Variance increases within the GOA and NGRIP records before the abrupt warming transitions into the Bølling and Holocene (Fig. 4). High-frequency variance in the GOA peaks from 15 to 11.5 ka, coincident with the interval of synchronization, whereas in NGRIP high-frequency variance peaks slightly earlier. Both records show greater short-term variance during abrupt warming into the Bølling relative to the later warming into the Holocene, suggesting that earlier warming, beginning from relatively extreme glacial conditions, was the more abrupt climatic event in these two locations.

Thus, we find evidence for intervals of both synchronous and asynchronous climate variability between the GOA and NGRIP regions. Synchronization and an increase in variance preceded and extended through abrupt warming events, consistent with theory that highly connected systems are more susceptible to unstable tipping points (21) (see supplementary materials). Possible mechanisms to regulate the modes of connectivity between regions could be related to (i) ice elevation in North America, (ii) the opening of Bering Strait, or (iii) routing of fresh water in the North Atlantic or Southern Ocean. During the Last Glacial Maximum (LGM), topographic steering of the jetstream around an expanded North American ice sheet and sea-ice margin would have reduced the direct atmospheric connection between the GOA and Greenland (36, 37). A gradual fall in ice height following H1 could have caused an abrupt reorganization of atmospheric circulation that set up a stronger meridional flow in the North Atlantic (38), thereby strengthening the interocean atmospheric coupling (Fig. 1). Linkages between the North Pacific and North Atlantic may also depend on whether the Bering Strait is open or closed (10, 13, 39), which could signal a role for the incursion of low-salinity waters from the Arctic in the reversion to interocean seesaw during the early Holocene (40). Alternatively, models suggest that freshwater forcing near West Antarctica triggers synchronous warming in the North Pacific and North Atlantic (41), whereas meltwater inputs near Greenland create antiphased responses in the North Atlantic and North Pacific (10, 11).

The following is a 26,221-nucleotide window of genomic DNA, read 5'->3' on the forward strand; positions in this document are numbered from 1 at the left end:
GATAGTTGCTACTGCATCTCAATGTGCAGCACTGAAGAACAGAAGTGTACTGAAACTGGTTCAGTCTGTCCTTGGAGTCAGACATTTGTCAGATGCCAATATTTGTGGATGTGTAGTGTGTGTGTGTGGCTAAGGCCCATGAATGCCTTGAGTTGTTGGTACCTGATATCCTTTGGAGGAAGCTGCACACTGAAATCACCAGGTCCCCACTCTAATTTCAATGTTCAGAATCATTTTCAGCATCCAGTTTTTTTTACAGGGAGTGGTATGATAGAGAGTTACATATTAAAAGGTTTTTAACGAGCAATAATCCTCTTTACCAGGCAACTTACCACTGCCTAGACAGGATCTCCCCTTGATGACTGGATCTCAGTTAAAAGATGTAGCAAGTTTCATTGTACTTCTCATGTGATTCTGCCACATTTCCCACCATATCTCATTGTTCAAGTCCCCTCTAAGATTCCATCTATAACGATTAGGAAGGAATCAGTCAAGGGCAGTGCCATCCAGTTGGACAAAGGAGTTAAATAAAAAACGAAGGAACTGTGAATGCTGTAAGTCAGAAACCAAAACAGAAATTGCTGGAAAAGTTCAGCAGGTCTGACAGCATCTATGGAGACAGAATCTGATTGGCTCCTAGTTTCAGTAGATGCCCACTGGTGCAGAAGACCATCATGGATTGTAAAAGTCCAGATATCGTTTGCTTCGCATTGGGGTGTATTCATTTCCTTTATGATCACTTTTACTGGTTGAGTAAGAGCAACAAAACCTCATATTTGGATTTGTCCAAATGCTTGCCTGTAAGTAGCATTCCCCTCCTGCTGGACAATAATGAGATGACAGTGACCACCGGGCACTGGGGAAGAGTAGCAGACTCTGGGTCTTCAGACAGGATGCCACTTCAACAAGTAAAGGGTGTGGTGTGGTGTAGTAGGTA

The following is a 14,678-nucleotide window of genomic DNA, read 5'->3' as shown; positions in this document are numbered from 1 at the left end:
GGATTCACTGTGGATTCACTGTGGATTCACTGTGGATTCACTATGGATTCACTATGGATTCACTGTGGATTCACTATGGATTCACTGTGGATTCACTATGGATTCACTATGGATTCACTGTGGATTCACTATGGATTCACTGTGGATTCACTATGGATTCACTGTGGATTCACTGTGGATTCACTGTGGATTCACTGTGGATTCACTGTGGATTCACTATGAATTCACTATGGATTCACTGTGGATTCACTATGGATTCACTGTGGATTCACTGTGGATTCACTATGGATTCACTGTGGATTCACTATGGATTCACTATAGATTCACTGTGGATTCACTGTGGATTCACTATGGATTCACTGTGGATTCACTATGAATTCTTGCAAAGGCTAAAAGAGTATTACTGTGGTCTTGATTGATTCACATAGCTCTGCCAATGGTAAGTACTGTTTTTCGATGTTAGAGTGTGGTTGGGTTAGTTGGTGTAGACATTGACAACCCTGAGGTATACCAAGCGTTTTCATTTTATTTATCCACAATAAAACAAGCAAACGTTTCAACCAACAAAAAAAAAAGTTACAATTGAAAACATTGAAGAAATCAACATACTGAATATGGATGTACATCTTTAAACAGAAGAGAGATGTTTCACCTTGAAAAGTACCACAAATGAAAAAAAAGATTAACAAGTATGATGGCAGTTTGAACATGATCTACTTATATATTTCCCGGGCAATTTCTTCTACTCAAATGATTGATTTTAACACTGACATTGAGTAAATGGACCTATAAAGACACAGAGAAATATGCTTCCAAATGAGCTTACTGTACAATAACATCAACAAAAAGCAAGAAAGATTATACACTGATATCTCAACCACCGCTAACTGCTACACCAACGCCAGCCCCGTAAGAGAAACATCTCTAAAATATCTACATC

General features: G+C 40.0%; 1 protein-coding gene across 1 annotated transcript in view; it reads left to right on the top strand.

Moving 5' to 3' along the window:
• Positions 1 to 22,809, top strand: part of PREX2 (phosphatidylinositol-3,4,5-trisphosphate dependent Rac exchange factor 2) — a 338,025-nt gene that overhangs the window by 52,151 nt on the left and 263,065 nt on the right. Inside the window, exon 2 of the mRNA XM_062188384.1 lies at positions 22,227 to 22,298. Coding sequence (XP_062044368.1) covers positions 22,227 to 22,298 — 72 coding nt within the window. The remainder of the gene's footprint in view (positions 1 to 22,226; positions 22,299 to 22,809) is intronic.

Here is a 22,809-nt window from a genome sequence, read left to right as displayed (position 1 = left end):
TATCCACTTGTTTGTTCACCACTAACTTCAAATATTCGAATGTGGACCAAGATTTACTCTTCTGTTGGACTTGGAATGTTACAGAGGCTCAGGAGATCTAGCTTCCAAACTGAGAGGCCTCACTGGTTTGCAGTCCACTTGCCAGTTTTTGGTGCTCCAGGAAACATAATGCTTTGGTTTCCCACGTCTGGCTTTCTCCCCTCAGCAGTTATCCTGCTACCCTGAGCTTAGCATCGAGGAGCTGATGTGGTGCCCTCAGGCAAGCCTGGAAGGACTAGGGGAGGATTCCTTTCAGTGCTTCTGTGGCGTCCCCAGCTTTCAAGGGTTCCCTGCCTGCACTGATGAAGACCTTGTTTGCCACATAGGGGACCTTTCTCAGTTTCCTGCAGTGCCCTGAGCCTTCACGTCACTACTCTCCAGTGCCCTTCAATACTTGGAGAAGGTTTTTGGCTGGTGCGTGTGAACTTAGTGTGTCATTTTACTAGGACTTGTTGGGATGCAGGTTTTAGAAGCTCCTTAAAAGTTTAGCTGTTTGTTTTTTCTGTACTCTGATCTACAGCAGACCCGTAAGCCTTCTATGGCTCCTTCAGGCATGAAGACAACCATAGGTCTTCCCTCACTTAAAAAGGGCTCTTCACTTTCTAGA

The last glacial termination demonstrates several symptoms of threshold behavior, including greater spatial organization through synchronization of the North Pacific and Greenland/North Atlantic variability (this study), elevated variance [this study and (23, 24)], and enhanced autocorrelation of some climatic indicators just before the abrupt Bølling and Holocene transitions (20, 25). The new highly resolved evidence we present here for interocean dynamic coupling between the NGRIP record in the Atlantic sector and GOA records in the Pacific Sector suggests that synchronization of poleward heat transport in both oceans is an important catalyst for abrupt warming transitions within the Northern Hemisphere. Although a tipping point may be crossed in an instant, large-scale climate systems that include ice sheets or deep ocean circulation may have substantial inertia, such that the full response may play out dynamically over an extended period of time, constituting a “tipping interval.”

In the modern climate system, models suggest a tight coupling of short-term (<200 years) ocean-atmosphere interactions between the North Pacific and North Atlantic and indicate the potential for amplification of decadal-scale variability through interbasin resonance (42, 43). Before the 1970s, variability in poleward heat fluxes and storm tracks in the North Pacific and North Atlantic regions were uncorrelated; more recently, highly correlated behavior has emerged (44). Our study documents that the development of such teleconnected variability between these regions is a fundamentally important phenomenon associated with rapid warming, suggesting that such properties may be high-priority targets for detailed monitoring in the future.

Supplementary Materials

www.sciencemag.org/content/345/6195/444/suppl/DC1

Materials and Methods

Supplementary Text

Figs. S1 to S11

Tables S1 and S2

References (4766)

References and Notes

  1. Acknowledgments: We thank B. Jensen and D. Froese for the tephra analyses; J. Southon for assistance with radiocarbon samples; A. Ross, J. Padman, and J. McKay of the College of Earth, Ocean and Atmospheric Sciences Stable Isotope Lab; and five anonymous reviewers. This work was supported by NSF grants AGS-0602395 (Project PALEOVAR) and OCE-1204204 to A.C.M., and an NSF graduate research fellowship to S.K.P. The data can be found in the supplementary online materials and at the National Oceanic and Atmospheric Administration Paleoclimate Database.